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The Residents - Have A Bad Day CD (album) cover

HAVE A BAD DAY

The Residents

 

RIO/Avant-Prog

2.49 | 18 ratings

From Progarchives.com, the ultimate progressive rock music website

TCat
Prog Reviewer
2 stars Long before the corporate product by the name of Bon Jovi suggested we "Have a Nice Day", the oddball eyeballs suggested we "Have a Bad Day. Other than having opposite titles, the two albums have absolutely nothing in common. In fact, they might just be exact opposites. As bad as Bon Jovi is though, it doesn't necessarily mean that this Residents album is good. On it's own, it is taken out of the total context, and to listen to it on it's own is a little tough, but with The Residents producing multi-media works during this time, that seems to be the case with the albums produced by the band at this time.

In this case, "Have a Bad Day" is a soundtrack from the CD-Rom game called "Bad Day at the Midway". Being produced by The Residents, you know right off the bat you are going to get some of the darkest humor out there. The Residents seem to take a fairly safe situation like a child's tale (The Gingerbread Man) or a happy occasion like going to the circus (Freakshow) and turn it into something scary and disturbing. Such is the case here. The game is actually and interactive story that has 5 outcomes which all end up in death. (I have not played the game, I'm just going off of reviews.) Apparently, the story was also going to be used for some kind of series (TV I think) under the production of Ron Howard. The Residents were only going to be used as consultants in the making of the series. This never happened.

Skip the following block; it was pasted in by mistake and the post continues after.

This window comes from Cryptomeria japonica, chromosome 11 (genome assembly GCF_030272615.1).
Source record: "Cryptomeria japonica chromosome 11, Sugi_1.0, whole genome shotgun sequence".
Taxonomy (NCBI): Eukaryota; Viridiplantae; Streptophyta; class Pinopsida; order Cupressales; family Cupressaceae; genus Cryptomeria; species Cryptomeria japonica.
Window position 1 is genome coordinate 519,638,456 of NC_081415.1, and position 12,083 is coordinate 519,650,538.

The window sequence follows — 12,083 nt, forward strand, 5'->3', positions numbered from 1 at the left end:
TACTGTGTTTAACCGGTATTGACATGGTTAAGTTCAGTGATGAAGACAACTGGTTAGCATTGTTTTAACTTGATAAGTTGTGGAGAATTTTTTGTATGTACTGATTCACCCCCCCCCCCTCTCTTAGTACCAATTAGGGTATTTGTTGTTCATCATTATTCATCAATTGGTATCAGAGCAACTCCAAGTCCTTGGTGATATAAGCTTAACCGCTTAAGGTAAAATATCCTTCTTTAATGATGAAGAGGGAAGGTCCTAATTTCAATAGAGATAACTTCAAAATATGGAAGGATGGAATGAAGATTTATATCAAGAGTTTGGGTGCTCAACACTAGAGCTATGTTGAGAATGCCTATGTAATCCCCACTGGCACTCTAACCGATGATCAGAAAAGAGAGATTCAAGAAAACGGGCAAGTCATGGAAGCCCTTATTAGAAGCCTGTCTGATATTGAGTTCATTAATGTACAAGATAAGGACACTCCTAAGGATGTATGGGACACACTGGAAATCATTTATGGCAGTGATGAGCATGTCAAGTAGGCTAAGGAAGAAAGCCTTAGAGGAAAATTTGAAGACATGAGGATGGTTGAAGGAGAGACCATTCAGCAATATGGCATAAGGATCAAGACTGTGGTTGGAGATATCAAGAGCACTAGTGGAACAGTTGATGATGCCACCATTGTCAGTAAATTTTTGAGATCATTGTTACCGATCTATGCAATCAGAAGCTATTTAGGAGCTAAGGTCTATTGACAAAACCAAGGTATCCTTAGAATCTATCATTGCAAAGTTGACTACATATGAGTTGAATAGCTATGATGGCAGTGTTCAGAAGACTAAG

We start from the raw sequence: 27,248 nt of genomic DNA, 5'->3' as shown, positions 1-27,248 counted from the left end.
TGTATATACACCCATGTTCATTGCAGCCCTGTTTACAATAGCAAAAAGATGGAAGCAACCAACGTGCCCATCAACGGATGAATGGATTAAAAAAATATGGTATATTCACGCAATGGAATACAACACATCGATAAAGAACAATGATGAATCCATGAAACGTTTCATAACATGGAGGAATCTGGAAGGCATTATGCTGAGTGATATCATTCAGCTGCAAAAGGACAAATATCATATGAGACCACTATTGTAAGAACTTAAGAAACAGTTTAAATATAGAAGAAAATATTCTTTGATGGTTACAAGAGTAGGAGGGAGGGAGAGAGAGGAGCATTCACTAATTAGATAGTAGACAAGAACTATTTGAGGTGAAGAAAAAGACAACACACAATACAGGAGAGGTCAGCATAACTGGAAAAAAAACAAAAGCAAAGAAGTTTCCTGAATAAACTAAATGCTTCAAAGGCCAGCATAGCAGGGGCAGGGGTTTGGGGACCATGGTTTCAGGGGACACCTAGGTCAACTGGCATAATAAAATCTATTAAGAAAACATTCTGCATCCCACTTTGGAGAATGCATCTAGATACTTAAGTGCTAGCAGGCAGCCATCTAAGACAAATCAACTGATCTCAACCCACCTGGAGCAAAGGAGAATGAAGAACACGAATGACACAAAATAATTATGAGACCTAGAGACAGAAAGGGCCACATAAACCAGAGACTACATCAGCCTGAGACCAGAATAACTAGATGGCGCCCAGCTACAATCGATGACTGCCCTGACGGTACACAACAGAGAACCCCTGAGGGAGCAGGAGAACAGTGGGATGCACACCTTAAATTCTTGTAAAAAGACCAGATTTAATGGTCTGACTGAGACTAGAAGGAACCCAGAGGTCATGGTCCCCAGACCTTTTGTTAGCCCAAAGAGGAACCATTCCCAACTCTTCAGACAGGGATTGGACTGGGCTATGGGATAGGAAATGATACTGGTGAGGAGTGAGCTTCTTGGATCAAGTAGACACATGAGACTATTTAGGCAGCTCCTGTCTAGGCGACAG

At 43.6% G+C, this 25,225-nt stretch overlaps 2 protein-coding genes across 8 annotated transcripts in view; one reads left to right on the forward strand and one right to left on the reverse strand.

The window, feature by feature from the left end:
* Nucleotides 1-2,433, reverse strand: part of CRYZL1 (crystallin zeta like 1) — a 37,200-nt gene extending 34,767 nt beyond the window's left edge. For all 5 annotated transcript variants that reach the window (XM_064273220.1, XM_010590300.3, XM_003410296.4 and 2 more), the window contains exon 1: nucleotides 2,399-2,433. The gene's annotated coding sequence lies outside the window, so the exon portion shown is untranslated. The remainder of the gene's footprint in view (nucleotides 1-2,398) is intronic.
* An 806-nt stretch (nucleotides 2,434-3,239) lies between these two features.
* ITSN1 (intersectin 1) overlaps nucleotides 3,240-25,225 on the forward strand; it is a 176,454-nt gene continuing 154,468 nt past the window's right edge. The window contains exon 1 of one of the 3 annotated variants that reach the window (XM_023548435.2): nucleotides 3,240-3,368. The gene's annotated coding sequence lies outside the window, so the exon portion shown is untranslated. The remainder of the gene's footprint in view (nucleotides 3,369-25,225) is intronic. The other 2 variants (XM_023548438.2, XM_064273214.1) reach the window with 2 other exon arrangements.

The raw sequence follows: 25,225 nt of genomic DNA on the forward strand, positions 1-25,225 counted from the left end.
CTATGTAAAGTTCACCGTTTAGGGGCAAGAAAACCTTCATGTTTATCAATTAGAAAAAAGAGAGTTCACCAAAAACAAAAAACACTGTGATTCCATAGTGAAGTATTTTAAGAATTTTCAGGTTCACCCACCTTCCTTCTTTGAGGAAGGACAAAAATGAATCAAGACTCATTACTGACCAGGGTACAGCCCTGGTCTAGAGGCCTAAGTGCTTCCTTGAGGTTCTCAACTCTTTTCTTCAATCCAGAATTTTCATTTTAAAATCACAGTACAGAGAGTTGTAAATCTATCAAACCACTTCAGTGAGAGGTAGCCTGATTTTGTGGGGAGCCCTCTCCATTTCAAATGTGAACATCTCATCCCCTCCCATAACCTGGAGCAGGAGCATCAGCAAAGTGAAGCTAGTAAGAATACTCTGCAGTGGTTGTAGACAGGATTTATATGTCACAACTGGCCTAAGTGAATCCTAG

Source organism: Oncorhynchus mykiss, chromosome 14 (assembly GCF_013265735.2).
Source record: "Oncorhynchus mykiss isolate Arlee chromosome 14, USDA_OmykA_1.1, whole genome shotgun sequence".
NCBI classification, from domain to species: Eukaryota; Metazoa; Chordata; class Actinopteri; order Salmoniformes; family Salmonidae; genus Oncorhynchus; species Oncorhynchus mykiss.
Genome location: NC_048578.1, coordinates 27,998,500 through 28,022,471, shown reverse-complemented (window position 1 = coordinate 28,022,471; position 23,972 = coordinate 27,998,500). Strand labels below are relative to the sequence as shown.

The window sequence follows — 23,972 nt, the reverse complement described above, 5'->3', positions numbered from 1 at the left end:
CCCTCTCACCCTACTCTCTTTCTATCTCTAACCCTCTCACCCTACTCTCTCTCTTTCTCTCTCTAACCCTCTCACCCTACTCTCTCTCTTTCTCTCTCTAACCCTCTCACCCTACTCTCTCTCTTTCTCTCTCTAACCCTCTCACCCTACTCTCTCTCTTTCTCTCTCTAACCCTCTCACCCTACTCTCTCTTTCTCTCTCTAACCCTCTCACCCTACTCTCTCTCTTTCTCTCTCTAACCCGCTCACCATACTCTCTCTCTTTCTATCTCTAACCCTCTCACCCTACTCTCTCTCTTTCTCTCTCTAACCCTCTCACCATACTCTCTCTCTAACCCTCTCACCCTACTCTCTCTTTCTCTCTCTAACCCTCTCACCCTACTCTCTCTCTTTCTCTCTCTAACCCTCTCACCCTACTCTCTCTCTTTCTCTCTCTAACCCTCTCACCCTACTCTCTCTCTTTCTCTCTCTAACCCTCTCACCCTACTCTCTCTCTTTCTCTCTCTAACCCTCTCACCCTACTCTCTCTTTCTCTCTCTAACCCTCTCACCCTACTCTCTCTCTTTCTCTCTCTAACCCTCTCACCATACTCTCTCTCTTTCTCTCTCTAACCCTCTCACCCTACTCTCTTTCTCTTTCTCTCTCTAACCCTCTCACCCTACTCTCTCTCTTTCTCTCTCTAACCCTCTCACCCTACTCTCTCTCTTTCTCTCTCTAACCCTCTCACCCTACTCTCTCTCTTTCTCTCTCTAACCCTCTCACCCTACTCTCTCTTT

As you can expect, the music definitely loses it's meaning without the media that it is attached to, and what you end up with is a bunch of mostly electronic music that sounds like a soundtrack. Most of the album is instrumental, but there are some lines from the story and some spoken word. This is very reminiscent of the previously mentioned albums put out in the same period, dark, odd and strangely disconnected when played without the companion media that it is tied to. So, you can expect weirdness without purpose when listening to this without the game. It might make more sense if you are familiar with the story in the game, or it might not. It is definitely interesting enough, and it is typical mediocre output from The Residents that was for the most part expected and probably intentional knowing The Residents.

It's always funny to me when someone mentions a band and say something like "These guys are really different." After becoming familiar with The Resident's music, I believe that it doesn't get any weirder. Sometimes it works very well as in "Demons Dance Alone", but in most cases, it is hard to listen to, dark and depressing and yet it's satirical. Someday I might find the game and maybe I'll get it, but on it's own, it is just like any typical soundtrack done with electronics and keyboards. Not a favorite of mine though there are a few highlights, but not enough to keep things interesting. Let's keep this one for the collectors and fans only. 2 stars.

TCat | 2/5 |

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